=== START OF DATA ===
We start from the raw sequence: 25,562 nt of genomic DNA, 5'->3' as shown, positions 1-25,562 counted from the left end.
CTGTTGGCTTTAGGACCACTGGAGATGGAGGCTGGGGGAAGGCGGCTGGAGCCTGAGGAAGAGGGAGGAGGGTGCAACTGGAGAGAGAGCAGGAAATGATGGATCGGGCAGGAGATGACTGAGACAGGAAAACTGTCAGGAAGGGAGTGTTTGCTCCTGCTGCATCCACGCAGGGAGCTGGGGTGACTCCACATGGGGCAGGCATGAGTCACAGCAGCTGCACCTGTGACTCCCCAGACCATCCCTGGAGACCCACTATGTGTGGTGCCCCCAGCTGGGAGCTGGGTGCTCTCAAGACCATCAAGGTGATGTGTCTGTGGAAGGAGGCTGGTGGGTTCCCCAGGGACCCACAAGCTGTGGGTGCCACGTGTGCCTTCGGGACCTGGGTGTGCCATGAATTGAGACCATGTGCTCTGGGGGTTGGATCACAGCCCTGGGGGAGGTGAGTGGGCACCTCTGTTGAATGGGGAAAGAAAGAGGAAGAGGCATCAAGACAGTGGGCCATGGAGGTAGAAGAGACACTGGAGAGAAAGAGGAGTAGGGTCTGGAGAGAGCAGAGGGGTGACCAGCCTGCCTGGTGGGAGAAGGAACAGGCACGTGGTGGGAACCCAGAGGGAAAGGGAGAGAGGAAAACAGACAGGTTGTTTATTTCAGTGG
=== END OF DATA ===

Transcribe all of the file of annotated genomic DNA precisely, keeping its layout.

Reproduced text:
We start from the raw sequence: 25,562 nt of genomic DNA, 5'->3' as shown, positions 1-25,562 counted from the left end.
CTGTTGGCTTTAGGACCACTGGAGATGGAGGCTGGGGGAAGGCGGCTGGAGCCTGAGGAAGAGGGAGGAGGGTGCAACTGGAGAGAGAGCAGGAAATGATGGATCGGGCAGGAGATGACTGAGACAGGAAAACTGTCAGGAAGGGAGTGTTTGCTCCTGCTGCATCCACGCAGGGAGCTGGGGTGACTCCACATGGGGCAGGCATGAGTCACAGCAGCTGCACCTGTGACTCCCCAGACCATCCCTGGAGACCCACTATGTGTGGTGCCCCCAGCTGGGAGCTGGGTGCTCTCAAGACCATCAAGGTGATGTGTCTGTGGAAGGAGGCTGGTGGGTTCCCCAGGGACCCACAAGCTGTGGGTGCCACGTGTGCCTTCGGGACCTGGGTGTGCCATGAATTGAGACCATGTGCTCTGGGGGTTGGATCACAGCCCTGGGGGAGGTGAGTGGGCACCTCTGTTGAATGGGGAAAGAAAGAGGAAGAGGCATCAAGACAGTGGGCCATGGAGGTAGAAGAGACACTGGAGAGAAAGAGGAGTAGGGTCTGGAGAGAGCAGAGGGGTGACCAGCCTGCCTGGTGGGAGAAGGAACAGGCACGTGGTGGGAACCCAGAGGGAAAGGGAGAGAGGAAAACAGACAGGTTGTTTATTTCAGTGG